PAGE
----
UK: Mediation Update: To What Extent Can A Judge Nudge?

Last Updated: 31 October 2014
Article by Alex Barker

Judges encouraging parties to attempt to mediate their differences is certainly not a new phenomenon. However, the degree to which parties can be coerced into mediation is subject to the constant evolution of judicial guidance. This article seeks to illustrate the current state of play by bringing to light some recent developments.

The Halsey guidelines and PGF II

Last November, we reported on the case of PGF II SA v OMFS Co 1 Ltd [2013] EWCA Civ 1288, in which it was held that silence in the face of an invitation to participate in Alternative Dispute Resolution ("ADR") is, as a general rule, itself unreasonable and therefore liable to provoke judicial sanction on costs.

The case effectively extended the guidelines from the Court of Appeal in Halsey v Milton Keynes General NHS Trust [2004] EWCA Civ 576, which set out the following factors that will generally be instructive as to whether or not a party was unreasonable in refusing to mediate:

  1. The nature of the case – The courts recognise that not all disputes are suitable for mediation (although such cases are exceptional);
  2. The merits of the case - A party might refuse to mediate because it has the utmost confidence in the strength of its case. If such a belief is reasonable, it may justify a failure to mediate;
  3. Other settlement methods have been attempted – It is relevant if other offers to settle have been made by the party who refused to mediate;
  4. The costs of mediation would be disproportionately high – The courts are naturally concerned that costs remain proportionate in relation to the amount in dispute;
  5. Delay – The time at which mediation is proposed is a relevant factor, so that a party refusing to mediate in the face of a proposal "at the court's door" may well escape the court's wrath;
  6. 6. The mediation's prospect of success – The Court also recognised that parties are entitled to proceed to litigation if the mediation objectively stands no chance of succeeding.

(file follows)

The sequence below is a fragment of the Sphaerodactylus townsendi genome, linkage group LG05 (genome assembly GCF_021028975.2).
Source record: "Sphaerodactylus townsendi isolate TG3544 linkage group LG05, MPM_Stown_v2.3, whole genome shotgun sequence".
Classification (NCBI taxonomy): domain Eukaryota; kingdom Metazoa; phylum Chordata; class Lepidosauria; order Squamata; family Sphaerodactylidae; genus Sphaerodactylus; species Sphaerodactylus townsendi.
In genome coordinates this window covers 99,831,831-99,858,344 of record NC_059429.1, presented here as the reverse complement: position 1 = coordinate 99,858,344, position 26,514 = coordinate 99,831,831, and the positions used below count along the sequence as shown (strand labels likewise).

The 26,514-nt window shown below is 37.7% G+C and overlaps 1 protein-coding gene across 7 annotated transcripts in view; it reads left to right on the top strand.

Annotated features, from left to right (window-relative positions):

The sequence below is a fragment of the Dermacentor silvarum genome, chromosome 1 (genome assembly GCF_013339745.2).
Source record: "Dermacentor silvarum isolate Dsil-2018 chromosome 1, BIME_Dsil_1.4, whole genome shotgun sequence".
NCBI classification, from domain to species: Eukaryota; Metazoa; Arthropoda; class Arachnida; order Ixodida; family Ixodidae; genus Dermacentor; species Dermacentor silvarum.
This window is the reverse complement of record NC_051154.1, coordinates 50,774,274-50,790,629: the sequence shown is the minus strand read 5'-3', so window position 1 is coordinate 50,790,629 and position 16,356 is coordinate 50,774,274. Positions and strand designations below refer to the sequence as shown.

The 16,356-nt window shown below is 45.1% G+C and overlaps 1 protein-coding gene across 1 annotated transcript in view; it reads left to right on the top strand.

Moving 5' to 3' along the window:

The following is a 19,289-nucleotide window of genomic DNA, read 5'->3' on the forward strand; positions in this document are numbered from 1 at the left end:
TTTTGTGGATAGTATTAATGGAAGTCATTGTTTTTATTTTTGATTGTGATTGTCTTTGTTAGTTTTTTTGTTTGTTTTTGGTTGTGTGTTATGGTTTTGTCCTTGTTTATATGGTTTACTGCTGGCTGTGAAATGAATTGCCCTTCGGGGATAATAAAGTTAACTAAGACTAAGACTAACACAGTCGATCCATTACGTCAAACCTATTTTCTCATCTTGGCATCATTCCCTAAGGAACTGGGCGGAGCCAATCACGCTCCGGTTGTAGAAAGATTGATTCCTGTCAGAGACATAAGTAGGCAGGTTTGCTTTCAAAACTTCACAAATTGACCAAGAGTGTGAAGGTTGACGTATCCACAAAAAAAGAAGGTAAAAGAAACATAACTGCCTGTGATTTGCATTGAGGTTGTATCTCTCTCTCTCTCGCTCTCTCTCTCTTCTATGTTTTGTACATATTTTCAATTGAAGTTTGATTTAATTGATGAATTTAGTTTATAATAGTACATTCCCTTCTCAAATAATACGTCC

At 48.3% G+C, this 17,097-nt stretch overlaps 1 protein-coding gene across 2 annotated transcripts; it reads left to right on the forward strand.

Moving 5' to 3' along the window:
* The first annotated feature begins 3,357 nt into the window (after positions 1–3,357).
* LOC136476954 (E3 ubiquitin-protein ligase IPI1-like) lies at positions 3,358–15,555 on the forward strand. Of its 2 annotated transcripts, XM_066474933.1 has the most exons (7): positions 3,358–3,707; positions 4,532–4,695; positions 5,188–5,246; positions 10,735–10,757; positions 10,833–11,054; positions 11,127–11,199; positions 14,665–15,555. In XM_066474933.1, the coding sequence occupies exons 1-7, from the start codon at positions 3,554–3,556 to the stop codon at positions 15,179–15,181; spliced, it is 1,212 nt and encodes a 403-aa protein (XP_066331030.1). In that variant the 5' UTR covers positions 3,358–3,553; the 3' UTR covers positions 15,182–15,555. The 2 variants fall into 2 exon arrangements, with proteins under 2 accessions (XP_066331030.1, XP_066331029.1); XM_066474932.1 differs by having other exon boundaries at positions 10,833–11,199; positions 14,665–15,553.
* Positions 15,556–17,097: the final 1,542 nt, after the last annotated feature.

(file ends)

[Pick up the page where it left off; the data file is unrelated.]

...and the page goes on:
Recent Decisions

This month has seen two decisions of note in this area, both in the High Court, and both underlining the importance of the above guidelines, with one in particular raising the question of how far a judge may go to compel the parties to engage in ADR.

In Northrop Grumman v BAE Systems (Al Diriyah C4I) Limited [2014] EWHC 3148 (TCC), BAE successfully defended the claim before Mr Justice Ramsey in the Technology and Construction Court. On the issue of costs, Northrop Grumman argued that BAE's costs should be reduced by 50% to reflect the fact that it had unreasonably refused to take part in mediation, notwithstanding the fact that BAE had prevailed in court.

In considering this argument, Ramsey J adopted the Halsey guidelines set out above and found that none of them weighed in BAE's favour apart from the fact that other settlement methods had been explored, and that BAE considered its own case to be watertight. The parties had attended a without prejudice meeting, following which BAE made an offer to settle that, had it been accepted by Northrop Grumman, would have represented a better result for the claimant than that which it achieved at trial.